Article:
Backgrounder: The invasion of Grenada, 1983

The U.S. invaded Grenada in October 1983.
The U.S. invaded Grenada in October 1983.
Thirty-four years ago, the U.S. invaded Grenada, a small Caribbean island that had undergone a coup.

    But while the military invasion is remembered as a success, the reasoning behind it remains the subject of debate. Here is the rundown, along with links for further study.

About Grenada: It is the most southerly of the Windward Islands in the Caribbean Sea. President Ronald Reagan summed it up this way: “The island is only twice the size of the District of Columbia, with a total population of about 110,000 people.”
    In 1979, Prime Minister Maurice Bishop, described by Reagan as “a protege of Fidel Castro,” came to power in a military coup. “He [Bishop] sought the help of Cuba in building an airport, which he claimed was for tourist trade, but which looked suspiciously suitable for military aircraft, including Soviet-built long-range bombers,” Reagan said in an address on Oct. 27, 1983.

The buildup: Even so, Bishop “gave indications that he might like better relations with the United States," Reagan said. "He even made a trip to our country and met with senior officials of the White House and the State Department.” 
    Grenada’s deputy prime minister, along with the commander of the Grenadian armed forces, objected to Bishop’s interest in closer ties with the U.S., the BBC recounts. Bishop was put under house arrest in the second week of October 1983, and on Oct. 20 the military executed him and at least 13 associates.

Reagan’s decision: Reagan ordered U.S. troops to invade Grenada on Oct. 25. In his address two days later, he explained, “There were then about 1,000 of our citizens on Grenada, 800 of them students in St. George's University Medical School. Concerned that they'd be harmed or held as hostages, I ordered a flotilla of ships, then on its way to Lebanon with Marines, part of our regular rotation program, to circle south on a course that would put them somewhere in the vicinity of Grenada in case there should be a need to evacuate our people.
    “Last weekend, I was awakened in the early morning hours and told that six members of the Organization of Eastern Caribbean States, joined by Jamaica and Barbados, had sent an urgent request that we join them in a military operation to restore order and democracy to Grenada. They were proposing this action under the terms of a treaty, a mutual assistance pact that existed among them," Reagan said.
     “These small, peaceful nations needed our help. Three of them don't have armies at all, and the others have very limited forces. The legitimacy of their request, plus my own concern for our citizens, dictated my decision. I believe our government has a responsibility to go to the aid of its citizens, if their right to life and liberty is threatened. The nightmare of our hostages in Iran must never be repeated.”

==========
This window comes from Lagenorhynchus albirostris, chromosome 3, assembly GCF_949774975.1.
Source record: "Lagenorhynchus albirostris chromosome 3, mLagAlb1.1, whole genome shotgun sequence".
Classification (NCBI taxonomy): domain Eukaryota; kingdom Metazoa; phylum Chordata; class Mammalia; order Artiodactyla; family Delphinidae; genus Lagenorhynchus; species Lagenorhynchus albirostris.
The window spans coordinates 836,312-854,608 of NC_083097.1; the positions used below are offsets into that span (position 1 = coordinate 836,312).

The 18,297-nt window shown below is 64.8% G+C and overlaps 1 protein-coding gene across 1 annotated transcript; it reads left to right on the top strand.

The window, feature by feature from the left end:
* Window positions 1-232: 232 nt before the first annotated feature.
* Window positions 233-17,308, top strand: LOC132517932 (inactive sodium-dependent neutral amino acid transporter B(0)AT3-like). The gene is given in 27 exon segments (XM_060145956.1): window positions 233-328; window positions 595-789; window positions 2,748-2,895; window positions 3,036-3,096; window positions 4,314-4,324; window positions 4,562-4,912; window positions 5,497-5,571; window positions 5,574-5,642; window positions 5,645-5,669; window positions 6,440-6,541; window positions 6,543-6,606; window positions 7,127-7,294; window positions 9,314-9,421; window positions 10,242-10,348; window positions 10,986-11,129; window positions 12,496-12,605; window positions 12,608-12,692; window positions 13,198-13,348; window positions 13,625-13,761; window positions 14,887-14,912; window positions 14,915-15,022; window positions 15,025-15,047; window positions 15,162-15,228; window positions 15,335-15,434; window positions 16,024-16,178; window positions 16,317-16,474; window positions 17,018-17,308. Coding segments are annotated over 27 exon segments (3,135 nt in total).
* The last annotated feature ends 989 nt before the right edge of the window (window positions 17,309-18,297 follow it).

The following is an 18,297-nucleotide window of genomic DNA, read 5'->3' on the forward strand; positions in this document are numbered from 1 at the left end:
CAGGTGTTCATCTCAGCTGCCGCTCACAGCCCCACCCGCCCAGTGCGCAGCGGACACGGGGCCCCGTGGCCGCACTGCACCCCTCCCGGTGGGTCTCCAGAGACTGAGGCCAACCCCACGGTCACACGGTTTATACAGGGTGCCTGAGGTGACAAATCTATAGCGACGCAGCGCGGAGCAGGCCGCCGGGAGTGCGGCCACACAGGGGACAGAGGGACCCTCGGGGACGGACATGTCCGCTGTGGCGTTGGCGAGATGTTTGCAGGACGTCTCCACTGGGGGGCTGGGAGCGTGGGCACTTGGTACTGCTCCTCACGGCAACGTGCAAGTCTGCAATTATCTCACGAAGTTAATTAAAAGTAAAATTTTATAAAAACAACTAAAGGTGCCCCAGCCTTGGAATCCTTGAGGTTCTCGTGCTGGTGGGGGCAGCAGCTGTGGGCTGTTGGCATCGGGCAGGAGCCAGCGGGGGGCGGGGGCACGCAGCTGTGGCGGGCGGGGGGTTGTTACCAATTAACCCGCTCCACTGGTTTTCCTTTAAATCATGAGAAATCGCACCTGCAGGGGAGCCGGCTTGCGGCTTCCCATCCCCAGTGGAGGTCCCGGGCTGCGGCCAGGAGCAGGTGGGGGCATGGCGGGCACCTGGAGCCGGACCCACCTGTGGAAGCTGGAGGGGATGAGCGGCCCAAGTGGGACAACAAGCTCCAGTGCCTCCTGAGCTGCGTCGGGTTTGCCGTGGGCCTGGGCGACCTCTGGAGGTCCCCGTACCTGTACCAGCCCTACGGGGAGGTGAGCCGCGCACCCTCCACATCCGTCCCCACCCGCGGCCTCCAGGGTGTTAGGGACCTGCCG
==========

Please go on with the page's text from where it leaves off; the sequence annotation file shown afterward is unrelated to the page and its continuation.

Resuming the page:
Reagan was referring to the Iran hostage crisis (1979-81), still fresh on the minds of Americans. 

The action: The operation, called “Urgent Fury,” initially involved an American force of about 2,000 Marines and paratroopers, along with 300 troops from six Caribbean countries. Eventually, 7,355 American servicemen would be involved, according to a New York Times account. More than 100 were wounded. A U.S. Army history of the action listed the names of 19 servicemen who were killed. While reports sometimes differ, roughly 70 others (24 civilians and 45 combatants from Grenada and Cuba) were also killed. Combat continued for four days. The American troops were gone by Dec. 15. As summed up by the U.S. State Department, “U.S. citizens were evacuated, and order was restored.”

Aftermath: Critics questioned Reagan’s rationale and charged that the invasion was an attempt to dominate the region. Others reasoned that it was an easy victory, and, as such, a way to reassert the U.S. as a military force after the defeat in Vietnam eight years earlier.
    Within days after the invasion, a story in The New York Times took issue with Reagan’s assertion that he was awakened and told that members of the Organization of Eastern Caribbean States “had sent an urgent request” that the U.S. join in the military operation.
    According to the Times, “The formal request that the United States and other friendly countries provide military help was made by the Organization of Eastern Caribbean States … at the request of the United States, which wanted to show proof that it had been requested to act under terms of that group's treaty. The wording of the formal request was drafted in Washington and conveyed to the Caribbean leaders by special American emissaries.”
   The article also reported that both "Cuba and Grenada, when they saw that American ships were heading for Grenada, sent urgent messages promising that American students were safe and urging that an invasion not occur. … There is no indication that the administration made a determined effort to evacuate the Americans peacefully.”

      To know more:


     What is the War Powers Act?

     Why the U.S. has a base at Guantanamo Bay

    If you would like to comment, like us on Facebook and tell us what you think.